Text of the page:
WA Office of Corrections Ombuds, COVID-19 Monitoring Visit to MCC Report, 2020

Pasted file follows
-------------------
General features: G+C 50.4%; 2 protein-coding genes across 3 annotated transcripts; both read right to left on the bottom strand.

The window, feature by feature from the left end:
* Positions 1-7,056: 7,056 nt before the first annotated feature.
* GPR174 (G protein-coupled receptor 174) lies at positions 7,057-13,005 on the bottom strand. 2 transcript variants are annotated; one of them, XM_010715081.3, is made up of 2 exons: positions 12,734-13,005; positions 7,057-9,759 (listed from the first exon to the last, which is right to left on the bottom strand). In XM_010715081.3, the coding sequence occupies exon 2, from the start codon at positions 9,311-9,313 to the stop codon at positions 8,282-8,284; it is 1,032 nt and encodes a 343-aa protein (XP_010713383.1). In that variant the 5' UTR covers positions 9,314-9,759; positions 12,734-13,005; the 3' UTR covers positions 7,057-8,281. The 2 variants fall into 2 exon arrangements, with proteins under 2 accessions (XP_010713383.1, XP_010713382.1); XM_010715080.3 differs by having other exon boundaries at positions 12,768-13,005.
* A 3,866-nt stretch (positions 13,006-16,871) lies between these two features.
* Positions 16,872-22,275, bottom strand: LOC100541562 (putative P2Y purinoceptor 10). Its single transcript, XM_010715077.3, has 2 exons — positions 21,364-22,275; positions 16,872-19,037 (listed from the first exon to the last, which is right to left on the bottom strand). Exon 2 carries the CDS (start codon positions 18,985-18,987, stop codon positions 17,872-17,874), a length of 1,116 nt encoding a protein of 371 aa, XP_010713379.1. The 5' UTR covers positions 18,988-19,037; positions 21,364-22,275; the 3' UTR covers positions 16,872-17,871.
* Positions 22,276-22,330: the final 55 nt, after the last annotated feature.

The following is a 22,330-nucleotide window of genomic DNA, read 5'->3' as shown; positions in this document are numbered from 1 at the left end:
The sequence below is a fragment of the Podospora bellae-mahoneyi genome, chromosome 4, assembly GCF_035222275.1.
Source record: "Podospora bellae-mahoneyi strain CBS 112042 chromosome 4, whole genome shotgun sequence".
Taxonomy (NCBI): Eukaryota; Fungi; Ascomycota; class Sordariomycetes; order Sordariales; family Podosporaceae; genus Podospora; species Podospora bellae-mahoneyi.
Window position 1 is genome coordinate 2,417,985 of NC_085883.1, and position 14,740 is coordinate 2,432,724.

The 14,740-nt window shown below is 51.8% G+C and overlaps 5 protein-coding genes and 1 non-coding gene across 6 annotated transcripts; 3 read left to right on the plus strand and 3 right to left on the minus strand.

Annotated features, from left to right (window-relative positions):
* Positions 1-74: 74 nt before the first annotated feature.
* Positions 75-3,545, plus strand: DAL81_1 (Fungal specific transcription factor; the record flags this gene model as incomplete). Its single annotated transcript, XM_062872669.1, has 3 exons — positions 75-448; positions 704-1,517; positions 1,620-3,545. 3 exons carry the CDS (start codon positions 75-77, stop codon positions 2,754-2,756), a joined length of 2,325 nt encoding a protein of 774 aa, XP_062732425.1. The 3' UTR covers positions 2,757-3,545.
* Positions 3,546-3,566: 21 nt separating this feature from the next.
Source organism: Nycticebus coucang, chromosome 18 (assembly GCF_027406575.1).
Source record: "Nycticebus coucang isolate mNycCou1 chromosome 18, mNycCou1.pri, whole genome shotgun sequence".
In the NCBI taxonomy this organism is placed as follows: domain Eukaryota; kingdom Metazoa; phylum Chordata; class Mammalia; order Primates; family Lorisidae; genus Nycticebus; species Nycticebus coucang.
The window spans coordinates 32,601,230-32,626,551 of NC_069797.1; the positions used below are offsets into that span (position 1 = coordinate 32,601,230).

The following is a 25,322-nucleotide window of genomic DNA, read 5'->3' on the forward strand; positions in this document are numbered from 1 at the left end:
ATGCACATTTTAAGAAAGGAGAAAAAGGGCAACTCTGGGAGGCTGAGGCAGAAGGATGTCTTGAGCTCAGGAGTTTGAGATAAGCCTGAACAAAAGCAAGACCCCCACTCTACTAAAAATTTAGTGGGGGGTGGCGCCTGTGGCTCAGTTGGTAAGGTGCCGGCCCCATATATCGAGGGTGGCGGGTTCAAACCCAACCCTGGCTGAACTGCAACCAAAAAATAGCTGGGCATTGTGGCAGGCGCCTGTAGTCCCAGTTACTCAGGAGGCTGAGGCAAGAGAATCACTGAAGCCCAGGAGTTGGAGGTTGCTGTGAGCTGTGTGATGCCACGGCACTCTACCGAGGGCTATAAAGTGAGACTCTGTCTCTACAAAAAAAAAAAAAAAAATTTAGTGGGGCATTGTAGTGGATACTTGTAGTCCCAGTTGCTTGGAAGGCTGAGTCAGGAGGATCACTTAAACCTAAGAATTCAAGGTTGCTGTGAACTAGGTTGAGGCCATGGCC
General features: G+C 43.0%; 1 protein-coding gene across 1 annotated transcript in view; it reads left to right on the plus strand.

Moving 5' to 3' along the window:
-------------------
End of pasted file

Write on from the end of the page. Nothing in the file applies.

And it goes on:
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STATE OF WASHINGTON OFFICE OF THE CORRECTIONS OMBUDS 2700 Evergreen Parkway NW Olympia, Washington 98505 (360) 664-4749 April 17, 2020 Steve Sinclair, Secretary Department of Corrections (DOC) Office of the Corrections Ombuds (OCO) Monitoring Report Enclosed is the report of the monitoring visit that the Office of the Corrections Ombuds (OCO) conducted to the Monroe Correctional Complex on April 10, 2020. OCO staff were joined on the visit by State Representative Roger Goodman and Governor Inslee’s Criminal Justice Policy Advisor, Sonja Hallum. I appreciate that since Friday’s visit, DOC has made several positive decisions to both release individuals and to improve conditions of confinement for persons in isolation. Regarding the latter, OCO believes even more should be done to improve conditions in isolation units around the state and we would appreciate additional attention to the matter. Thank you for the opportunity to work collaboratively with DOC to identify issues in need of improvement. Any member of the public who wishes to report a concern to OCO is welcome to contact the office at (360) 664-4749 or at the address above. All concerns are logged into the OCO database and used as part of its overall reporting to policymakers and analysis of issues within DOC. Sincerely, Joanna Carns Director cc: Governor Inslee OCO Monitoring Visit to Monroe Correctional Complex Background The Office of the Corrections Ombuds (OCO) received numerous concerns regarding the Department of Corrections’ response to COVID-19, including lack of adequate prevention measures and poor conditions of confinement for those on quarantine or isolation status. These concerns particularly centered around Monroe Correctional Complex (MCC), which is the site of 12 positive COVID-19 testing results of both staff and incarcerated individuals, as of April 10, 2020. Further, on the evening of April 8, 2020, over a hundred individuals at MCC in the Minimum Security Unit (MSU) reportedly engaged in a mass disturbance. For the above reasons, on April 10, 2020, OCO Director Joanna Carns, accompanied by Washington State Representative Roger Goodman, Criminal Justice Policy Advisor to Governor Inslee Sonja Hallum, and OCO Early Resolution Ombuds & Racial Equity staff LaQuesha Turner, conducted a monitoring visit to MCC. The purpose of the visit was threefold: (1) conduct a welfare check on any individuals placed in a disciplinary unit due to involvement in the disturbance; (2) inspect the units where it occurred and speak with incarcerated individuals in those units; and (3) observe quarantine and isolation conditions of confinement. Executive Summary/Key Findings The facility is unable to effectively impose social distancing due to facility structure and population size. Both staff and incarcerated individuals asked for a release of individuals to create greater space and smaller cohorts of individuals, which would also reduce stress on staff. o Staff may make isolated attempts to impose social distancing in chow halls or other designated areas, but incarcerated individuals physically cannot social distance in the hallways of housing units, around phones, in lines, and other areas. Both incarcerated and staff were observed in congregate groups. o Further, the large populations housed together results in larger quarantine populations when a single individual becomes symptomatic, ultimately resulting in a large amount of stress in the population, potentially leading to disturbances. Staff are under tremendous stress. Multiple negative interactions were viewed between the staff and the incarcerated, and between staff themselves. DOC administrators shared that staff shortages due to COVID-positive or quarantined staff have resulted in several dozen staff working overtime and serving in relief roles, causing confusion and disruption in the units. 2 Incarcerated individuals reported that stress, fear, and frustration with both their situation and with staff resulted in the disturbance. Individuals in disciplinary isolation for involvement in the disturbance appeared to not have suffered mistreatment or injuries and were receiving food. All units appeared clean. However, incarcerated individuals reported a delay in fresh laundry exchange and were observed not using preferred chemicals for cleaning. Symptomatic individuals in isolation did not report medical distress and reported that they were receiving medical care. However, conditions in isolation are grim, with individuals reporting only receiving showers once a week, complete lack of access to communication with loved ones or legal counsel, lack of any personal property including televisions or Jplayers, lack of recreation, and poor cell conditions. Statutory Authority Per RCW 43.06C.050, OCO has “reasonable access” to all state correctional facilities in order to monitor compliance with respect to the rights and safety of incarcerated individuals. Observations Disciplinary Unit 1 According to the DOC press release following the incident, over a hundred incarcerated persons were involved in a disturbance at the MSU, reportedly due to recent positive tests for COVID-19.1 Later reports indicated that slightly more than 50 people were “actively” involved. DOC moved 18 people to the disciplinary unit at SOU. The monitor group walked the unit to speak at cellfront with the individuals. All individuals reported that they had not suffered any mistreatment and were receiving food. They had not yet received showers or out of cell time, but none appeared upset by that and all appeared to expect that these basic privileges would be afforded. No one reported any medical concerns, or any concerns in general other than the fact that almost all of them reported that they were not involved in the incident and should not be in the IMU, discussed below. The monitor group also observed the use of staff PPE while opening cuffports and passing items to and from the incarcerated population. [Photos D and E in the Appendix] https://www.doc.wa.gov/news/2020/04082020p.htm 3 Almost all of the individuals appeared to disclaim any participation or liability in the incident.2 As there are no cameras in the MSU at MCC, objective evidence is difficult to obtain. DOC administrative staff said that they were relying on statements by both staff and other incarcerated individuals to identify the 18 individuals. Subsequent to the monitoring visit, staff relayed that likely only ten individuals would receive infractions and that the evidence included self-admissions. Minimum Security Unit (MSU) The monitor group then toured both D unit and B unit of the MSU. D unit is where the disturbance happened. Staff reported that mattresses and other items had been used to barricade doors and entryways, and that there was general destruction of the unit. [See Photos G and H in the Appendix.] The environment in the units could be described as tense. The monitoring group observed several negative interactions between staff and the incarcerated. At one point, a member of the monitoring group intervened in a discussion because she feared a physical confrontation was about to erupt. Incarcerated individuals relayed that this negative interaction was a primary cause of the disturbance, that there was an “us versus them” attitude rather than both groups working together through the conflict. They reported that incarcerated individuals were frustrated that staff would only enforce social distancing at times “for show” such as at the chow hall, which disrupted programming and recreation, but then they had to crowd together in the housing units anyway. They further reported that staff themselves did not social distance and were concerned they were the ones bringing in the disease. Incarcerated individuals relayed that staff sent mixed messages of both promoting social distancing as the best way to stay safe from contracting coronavirus and at the same time attempted to “bribe” them into moving into congregate housing by giving them McDonalds, which they said was disingenuous. DOC staff relayed that the food was not a bribe but a positive gesture in a difficult time. Social distancing was not observed by either staff or incarcerated individuals and it was not possible in the MSU space. To use the phones, individuals had to sit close together. The hallways are narrow and individuals had to closely pass each other. Individuals also crowded together at the doorways. [See Photos in the Appendix.] The incarcerated individuals relayed that they had not had linen/laundry exchange in two weeks, which included sheets, towels, and even their underwear that they had to wear 2 From their reports, there was a fire alarm earlier in the day, causing the doors to open via an emergency system. The individuals exited to the yard. A sergeant came out and told them to return to their cells, which they reportedly complied with. They saw officers “lined up with bean bag guns.” Reports vary as to whether they were all directed back outside or whether staff asked for any individuals not involved in the incident to return to the yard; after they returned to the yard, they were directed to sit down on the ground, their hands were ziptied, and escorted to the IMU. 4 several days. They shared that there were fresh linens available behind a locked area that they were not allowed by staff to access. Staff stated the incarcerated had been due for a linen exchange on Wednesday, which had been disrupted by the disturbance, and that it would be addressed. The general housing unit area appeared clean and the unit smelled of bleach. However, although the smell of bleach may be comforting to persons for whom the smell is synonymous with cleanliness, it is not one of the preferred EPA-approved disinfectants recommended for use and may be an irritant to those with breathing conditions. Containers of appropriate disinfectants were sitting out, but it was unclear where or how they were being used and an incarcerated individual was observed using a bleach solution to wipe down the phone. When asked why, he responded that it was “quicker” since the recommended disinfectants have to sit for a period of time on the surface in order to be effective. It was apparent that both the incarcerated and staff had the option to wear masks. Some but not all staff and incarcerated individuals wore masks or other PPE. During the monitoring visit, it was announced that a directive had gone out from Secretary Sinclair that would require staff to wear masks and provide for masks to be given out to all incarcerated. Isolation Unit for Symptomatic Individuals (E Unit) The monitoring group consisting of the OCO Director and staff accompanied by the DOC Chief Medical Officer and infectious disease expert proceeded to the isolation unit for those with symptoms or those who had tested positive for COVID-19. A primary issue evident on the unit was once again staff stress. The monitoring team observed negative staff interactions with the incarcerated, with each other, and with the monitoring team. It is quite difficult to imagine the mental and emotional strain of the custody staff coming in each day to work with a population sick with a terrifying pandemic disease and who are kept in stark conditions for which they have legitimate complaints, but the staff do not have the power to change. Of the two tiers, the OCO Director went on the one with the diagnosed positive cases and collected letters from both. The individuals on the tier appeared to be in good health; all were asked about their medical care and none had any concerns in that regard, which is very good. However, they did have a number of concerns about conditions of confinement, as outlined below. E unit was a previously soft-closed segregation unit that was reopened for this specific purpose. In speaking with an incarcerated worker on the unit who had been held on the unit in isolation and who volunteered to continue working on the unit once he was released, the unit was reportedly freezing cold with cold, brown, undrinkable water. The 5 room temperature had since improved, as felt by the monitoring team, but the cold, brown water reportedly was still an issue. One individual reported that when he attempts to use the sink, it floods the entire cell. He showed that he was using his linens on the floor around the toilet to soak up the water. Other individuals in neighboring cells reported similar issues. The primary concern was the lack of access to telephones to speak with their loved ones, both for their own emotional wellbeing and for their families, who were worried and without any information. They reported that they had paper and pencils, but as they were completely without personal property, they did not have their address books to know where to send the letters. One individual stated that he did not have his reading glasses to be able to write. They also were worried about sending letters to their loved ones, concerned that it might be infectious, indicating they also did not have access to basic information about the disease and contamination. The second large concern was the lack of access to showers. Staff relayed that the incarcerated were allowed showers three times a week, but multiple incarcerated individuals stated that they were only allowed one shower every seven days and in between were offered what was colloquially known as a “birdbath.” The birdbath is a basin with hot water and a rag. [Photo R in Appendix.] o Note: The decision to limit showers was made by DOC’s Chief Medical Officer and infectious disease expert to reduce the spread of the disease. The third primary concern was the lack of access to personal property, including anything with which to occupy their minds. They did not have personal televisions or Jplayers, and it did not appear that they had much if any reading material. They had no access to news or information. They felt frustration at being kept in stark conditions. One individual’s chief request was simply coffee, which he had brought with him to E unit and then was not allowed to have. Individuals raised concerns about the lack of recreation, stating that they only were able to leave their cells once a week to get an X-ray. They stated that “guys in IMU are treated better,” which is an accurate statement when it comes to the level of privileges. o Note: The decision to limit recreation was also made by DOC’s Chief Medical Officer and infectious disease expert, also to reduce the spread of the virus. Individuals on the other tier who passed letters for OCO reported that they were placed in isolation on little to no basis. One wrote, “I was put in here on 3-22-20 with a small rash on my leg and a cough. I was told 14 days in admittance. Then I was told 14 days after no more symptoms. Then I was told I would be released on April 8th, and on April 9th I was told I coughed on March 30th so my 14 days started all over again on April 12th I would 6 be here three weeks. I’m not sick and I want out of isolation…I can’t call my family, no shower in 1 week now. I haven’t been outside since March 22nd. This whole operation over here is horrible. I want out! Please get me out of here.” Another wrote, “I never said I had symptoms of sickness. I was ripped up and out of bed at midnight on April 5, 2020. I tested negative for COVID for which they said I had symptoms for and was recently moved from the 5 COVID-infected people. But now I am still around the sickness. This is a punishment…I want to go back. I never had any symptoms.” [Photos N and P in Appendix.] Based on the concerns relayed, it was unclear how decisions were made regarding privileges, what rationale existed to strictly limit privileges and property, and who was responsible for ensuring basic quality of life. For example, the individual’s request for coffee clearly has neither a security nor a public health implication and yet it was denied. Facility administrative staff relayed that personal property wasn’t allowed in isolation because they had been told they would have to destroy it after the person left; medical staff relayed there was no medical need to do that. DOC administrative staff at Headquarters had clearly engaged in a discussion about the bare minimum of privileges to be afforded, but it was unclear whether staff had also held a discussion about the maximum privileges that could be given while also maintaining public health standards, or had made attempts to ask the individuals in isolation what would make their situation more tolerable while they were afflicted with a potentially deadly disease through no fault of their own. o Officers on the unit were asked who made decisions about unit operations and the answer given was the “Emergency Operations Center.” o Staff also indicated that barriers existed to effective, efficient decision-making, with all decisions having to be approved by the US Center for Disease Control and the WA Department of Health. In a quickly evolving situation like a pandemic, greater speed may be necessary. 7 DOC Response 8 9 10 11 12 13 14 15 16 17 18 Appendix Photo A Caption: Entry officer with screening questions and touchless temperature gun. Photo B Caption: From left, Superintendent Mike Obenland, Superintendent Jack Warner, Criminal Justice Policy Advisor to Governor Inslee Sonja Hallum, and State Representative Roger Goodman, standing in IMU 19 Photo C Caption: OCO Early Resolution Ombuds & Racial Equity staff LaQuesha Turner Photo D Caption: Officer wearing PPE distributing toilet paper to incarcerated individuals in IMU 20 Photo E Caption: Officer in PPE taking trash from incarcerated individuals in IMU Photo F Caption: Cell in IMU for individual charged with involvement in disturbance 21 Photo G Caption: Photo of destruction of MSU unit during disturbance Photo H Caption: Photo of destruction of MSU during the disturbance. 22 Photo I Caption: Housing unit in MSU Photo J Caption: Incarcerated individuals crowded at doorway in MSU 23 Photo K Caption: Individuals at phones in MSU Photo L Caption: Representative Goodman talking to an incarcerated individual in MSU hallway 24 Photo M Caption: E Unit tier of symptomatic but non-COVID-positive individuals Photo N Caption: Letter with concerns from non-positive tier of isolation 25 Photo O Caption: Letter with concerns from non-positive tier in isolation Photo P Caption: Letter with concerns from the non-positive isolation tier 26 Photo Q Caption: Outdoor recreation area on E unit, used as staging area Photo R Caption: Basin used as a “birdbath” for self-bathing in E unit 27 Photo S Caption: OCO Director on E unit tier with COVID-positive individuals Photo T Caption: Letter with concerns from COVID-positive individual on isolation unit 28 Photo U Caption: Letter with concerns from COVID-positive individual on isolation unit Photo V Caption: Letter with concerns from COVID-positive individual on isolation unit 29 Photo W Caption: Letter with concerns from COVID-positive individual 30